Statistical analysis was done using analytical software - 92, Statistic version 4.0. The mean and SD of TI, CL, MEP amplitude and CCT were compared in Parkinson's disease patients and controls, using t-test with p< 0.05 considered as significant. Intra-group analysis of PD patients was done to correlate the findings with duration of disease, stage of disease (H and Y) and type of Parkinson's disease ('tremor dominant' versus 'akinetic rigid type'), predominant side affected using rank-sum two sample (Mann Whitney) test.
Transcranial magnetic stimulation (TMS) was done in 19 cases of Parkinson's disease and 13 controls. The mean age of PD patients was 56.5+10 years and 41+ 11 years in controls. TI was significantly lower on both sides in PD patients (p < 0.05) as compared to controls. There was no significant difference between patient and control on either side with respect to cortical latency (CL), amplitude of motor evoked potential (MEP amp), central conduction time (CCT) [Table - 1].
TMS analysis of 11 tremor dominant and 9 akinetic rigid patients revealed no significant difference in the parameters tested (TI, CL, MEP amplitude and CCT) on either side in the two groups.
Two subgroups were created signifying severity of disease. One group was with H and Y stage 1 and 1.5 i.e. unilateral disease (n=9): and second group with H and Y>2.
The TI, CL, CC and CCT revealed no significant difference.
14 patients out of 19 had predominant left-sided affection and 5 had right-sided affection.
There was no significant difference in any of the values on either side.
Patients with duration of symptoms less than 5 years (n=13) were compared with patients having duration of symptoms more than 5 years (n=6). TI was significantly less in patients with >5 years duration, signifying increased excitability of motor cortex as the disease advances [Table - 2].
In the present study the threshold index (TI) was significantly lower bilaterally in PD patients as compared to controls (P value <0.05). This has also been reported by Cantello et al. The other parameters such as cortical latency (CL), motor evoked potential (MEP) amplitude and central conduction time (CCT) did not show a statistical difference when compared to controls.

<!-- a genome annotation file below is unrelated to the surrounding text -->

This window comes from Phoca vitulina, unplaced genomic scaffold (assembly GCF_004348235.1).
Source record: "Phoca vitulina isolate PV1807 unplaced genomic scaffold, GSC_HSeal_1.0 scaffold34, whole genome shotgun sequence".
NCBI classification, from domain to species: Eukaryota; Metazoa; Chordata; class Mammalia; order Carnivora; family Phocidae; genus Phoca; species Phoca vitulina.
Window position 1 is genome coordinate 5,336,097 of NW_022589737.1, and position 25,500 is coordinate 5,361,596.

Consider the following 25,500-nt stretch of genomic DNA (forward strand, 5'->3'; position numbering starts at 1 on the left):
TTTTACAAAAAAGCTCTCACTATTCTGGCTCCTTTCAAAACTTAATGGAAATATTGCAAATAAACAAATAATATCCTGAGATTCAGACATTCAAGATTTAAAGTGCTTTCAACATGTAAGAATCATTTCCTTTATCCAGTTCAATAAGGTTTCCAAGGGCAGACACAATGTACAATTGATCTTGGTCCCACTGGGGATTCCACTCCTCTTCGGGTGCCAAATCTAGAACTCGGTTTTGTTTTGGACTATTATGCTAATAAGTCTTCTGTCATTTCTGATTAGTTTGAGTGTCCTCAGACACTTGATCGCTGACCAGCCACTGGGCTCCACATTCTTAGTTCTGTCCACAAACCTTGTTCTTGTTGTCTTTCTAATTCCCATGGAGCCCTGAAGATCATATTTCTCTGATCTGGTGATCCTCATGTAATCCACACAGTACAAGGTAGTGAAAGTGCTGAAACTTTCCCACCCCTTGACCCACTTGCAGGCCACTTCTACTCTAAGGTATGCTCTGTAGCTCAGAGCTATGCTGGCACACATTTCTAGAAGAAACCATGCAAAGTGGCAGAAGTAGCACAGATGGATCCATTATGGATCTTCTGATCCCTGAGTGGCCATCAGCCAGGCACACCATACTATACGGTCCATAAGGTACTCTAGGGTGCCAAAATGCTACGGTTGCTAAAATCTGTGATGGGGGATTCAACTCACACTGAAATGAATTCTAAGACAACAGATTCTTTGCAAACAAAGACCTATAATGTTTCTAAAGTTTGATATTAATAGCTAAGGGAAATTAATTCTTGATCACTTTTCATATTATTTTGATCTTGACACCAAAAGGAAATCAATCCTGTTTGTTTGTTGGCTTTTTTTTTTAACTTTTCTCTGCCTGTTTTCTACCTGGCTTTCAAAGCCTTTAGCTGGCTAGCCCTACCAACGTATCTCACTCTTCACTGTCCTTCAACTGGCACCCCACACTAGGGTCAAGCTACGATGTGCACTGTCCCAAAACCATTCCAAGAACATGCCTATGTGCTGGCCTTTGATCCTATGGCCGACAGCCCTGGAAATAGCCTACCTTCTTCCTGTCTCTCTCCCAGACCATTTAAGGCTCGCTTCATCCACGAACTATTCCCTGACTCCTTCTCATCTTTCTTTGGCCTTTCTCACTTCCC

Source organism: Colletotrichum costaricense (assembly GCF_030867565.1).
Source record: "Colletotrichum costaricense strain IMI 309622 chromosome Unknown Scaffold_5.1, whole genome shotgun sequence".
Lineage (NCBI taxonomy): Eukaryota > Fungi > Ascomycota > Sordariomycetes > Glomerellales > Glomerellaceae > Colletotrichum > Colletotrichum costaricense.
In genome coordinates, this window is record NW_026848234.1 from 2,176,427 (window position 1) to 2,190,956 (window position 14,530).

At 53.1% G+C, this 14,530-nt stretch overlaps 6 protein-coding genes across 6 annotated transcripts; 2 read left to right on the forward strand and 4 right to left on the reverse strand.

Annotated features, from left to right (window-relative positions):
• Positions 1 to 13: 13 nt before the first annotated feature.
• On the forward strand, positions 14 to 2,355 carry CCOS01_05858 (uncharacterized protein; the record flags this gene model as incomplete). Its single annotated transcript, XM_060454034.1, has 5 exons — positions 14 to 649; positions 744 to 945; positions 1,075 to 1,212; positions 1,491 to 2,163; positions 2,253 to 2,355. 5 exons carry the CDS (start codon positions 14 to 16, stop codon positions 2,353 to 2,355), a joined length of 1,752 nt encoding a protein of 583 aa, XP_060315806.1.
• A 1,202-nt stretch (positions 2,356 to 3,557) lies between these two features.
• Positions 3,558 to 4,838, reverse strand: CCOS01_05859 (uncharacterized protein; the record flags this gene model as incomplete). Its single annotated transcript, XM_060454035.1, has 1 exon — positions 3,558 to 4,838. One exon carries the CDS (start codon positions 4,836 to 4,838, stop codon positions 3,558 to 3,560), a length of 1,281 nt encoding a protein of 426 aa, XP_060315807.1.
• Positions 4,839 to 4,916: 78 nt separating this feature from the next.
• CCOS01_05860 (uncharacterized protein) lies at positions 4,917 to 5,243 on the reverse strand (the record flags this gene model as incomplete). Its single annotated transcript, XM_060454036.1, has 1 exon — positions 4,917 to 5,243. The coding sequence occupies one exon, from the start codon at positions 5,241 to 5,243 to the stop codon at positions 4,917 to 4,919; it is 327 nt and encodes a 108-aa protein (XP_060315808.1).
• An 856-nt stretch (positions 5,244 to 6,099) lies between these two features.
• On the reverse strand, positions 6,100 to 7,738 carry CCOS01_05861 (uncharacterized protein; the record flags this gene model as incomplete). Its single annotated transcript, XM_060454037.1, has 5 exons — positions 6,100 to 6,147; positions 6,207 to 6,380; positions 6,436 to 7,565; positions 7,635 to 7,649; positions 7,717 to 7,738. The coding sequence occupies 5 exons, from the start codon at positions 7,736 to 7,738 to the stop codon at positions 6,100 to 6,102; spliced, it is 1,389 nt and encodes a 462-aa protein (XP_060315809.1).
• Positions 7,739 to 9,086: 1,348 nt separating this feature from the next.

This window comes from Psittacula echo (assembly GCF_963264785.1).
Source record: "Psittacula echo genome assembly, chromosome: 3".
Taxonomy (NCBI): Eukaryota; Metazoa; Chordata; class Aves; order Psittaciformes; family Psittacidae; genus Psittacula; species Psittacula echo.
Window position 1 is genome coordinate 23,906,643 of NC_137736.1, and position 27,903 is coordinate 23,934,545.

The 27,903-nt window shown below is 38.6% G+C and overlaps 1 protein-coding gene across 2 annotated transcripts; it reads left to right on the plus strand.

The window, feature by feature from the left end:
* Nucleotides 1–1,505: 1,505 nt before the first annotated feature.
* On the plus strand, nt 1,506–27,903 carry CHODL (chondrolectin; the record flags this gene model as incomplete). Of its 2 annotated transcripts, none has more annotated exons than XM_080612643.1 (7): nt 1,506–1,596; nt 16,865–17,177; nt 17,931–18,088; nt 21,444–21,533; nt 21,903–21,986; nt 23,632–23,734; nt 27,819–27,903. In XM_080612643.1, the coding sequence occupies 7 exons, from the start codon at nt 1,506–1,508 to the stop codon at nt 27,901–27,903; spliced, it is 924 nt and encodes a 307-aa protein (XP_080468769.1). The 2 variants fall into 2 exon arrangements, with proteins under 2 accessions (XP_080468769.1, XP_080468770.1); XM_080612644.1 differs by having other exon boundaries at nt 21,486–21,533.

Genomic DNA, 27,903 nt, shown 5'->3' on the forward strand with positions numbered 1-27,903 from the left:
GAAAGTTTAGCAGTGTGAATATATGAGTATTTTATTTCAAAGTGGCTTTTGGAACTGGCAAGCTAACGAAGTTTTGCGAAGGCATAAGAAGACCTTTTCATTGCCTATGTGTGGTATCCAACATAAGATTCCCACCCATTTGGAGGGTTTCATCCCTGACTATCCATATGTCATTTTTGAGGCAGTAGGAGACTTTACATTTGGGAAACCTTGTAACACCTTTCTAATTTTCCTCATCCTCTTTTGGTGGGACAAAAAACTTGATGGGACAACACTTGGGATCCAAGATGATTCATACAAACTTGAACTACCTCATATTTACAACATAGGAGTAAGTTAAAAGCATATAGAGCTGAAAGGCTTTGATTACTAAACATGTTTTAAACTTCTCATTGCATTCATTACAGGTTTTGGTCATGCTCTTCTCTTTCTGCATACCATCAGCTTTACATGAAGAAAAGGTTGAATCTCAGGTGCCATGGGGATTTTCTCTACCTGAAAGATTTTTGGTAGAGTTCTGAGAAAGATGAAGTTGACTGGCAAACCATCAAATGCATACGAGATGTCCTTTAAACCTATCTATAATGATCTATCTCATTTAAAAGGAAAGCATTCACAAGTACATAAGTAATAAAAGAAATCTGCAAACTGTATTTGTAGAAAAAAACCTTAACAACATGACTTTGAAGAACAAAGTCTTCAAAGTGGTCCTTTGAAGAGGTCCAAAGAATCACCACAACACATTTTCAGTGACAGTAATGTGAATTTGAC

The reports on TMS have heterogeneous findings. Kandler has observed a decrease in CCT, however others ,, have found no change in CCT. The present study also did not find any difference in CCT in patients as compared to controls. Valls-Sole et al and Ridding et al have reported no difference in TI, but reported an increase in MEP amplitude, decrease in cortical latency (CL) and loss of facilitation with active contraction of muscle in PD patients as compared to controls. On the other hand, Davey et al and Ellaway et al have reported increase in TI on more bradykinetic side in Parkinson's disease. There are only a few studies, evaluating the relationship between disease severity, duration of disease and predominant type of PD (akinetic rigid vs. tremor dominant) with TMS parameters. Both the studies have reported decrease in TI in PD, but found different results of CCT. While Kandler reported decrease in CCT in patients with predominant rigidity and bradykinesia, Cantello found no significant change in CCT. The present study revealed no difference in any of the TMS parameters, including TI in the two broad clinical categories of 'tremor dominant PD' and 'akinetic rigid PD'. However, there was a consistent and significant correlation of TI, with disease duration. TI was found to be significantly lower in patients with disease duration more than five years (p<0.05) as compared to patients with disease duration less than five years. This may suggest that excitability increases with increasing duration of disease, however there was no difference on comparing with severity of disease.
An increase in MEP amplitude has been reported by some studies.,, This was not observed in the present study. Various mechanisms have been proposed for the increased amplitude, such as increased facilitation. The pathophysiology of PD rigidity is largely obscure but together with other factors there may be excessive drive to alpha motor neurons (a-MNS) from supraspinal structures. Rubro-, reticulo- or vestibulo- spinal pathways could transmit this uncontrollable drive to a-MNS when released from basal ganglia, where the primitive dysfunction lies.
The clinical and electrophysiological significance and implications of these conflicting results are not clear. It appears that the relationship, which may exist between the electrophysiological abnormalities and individual clinical features and severity of disease, may be more complex or an expression of some other aspect of pathophysiology of PD which should be explored further.
The authors acknowledge the technical assistance provided by R.S.Arya and M.S.Bisht and secretarial assistance by Laxmi Rawat.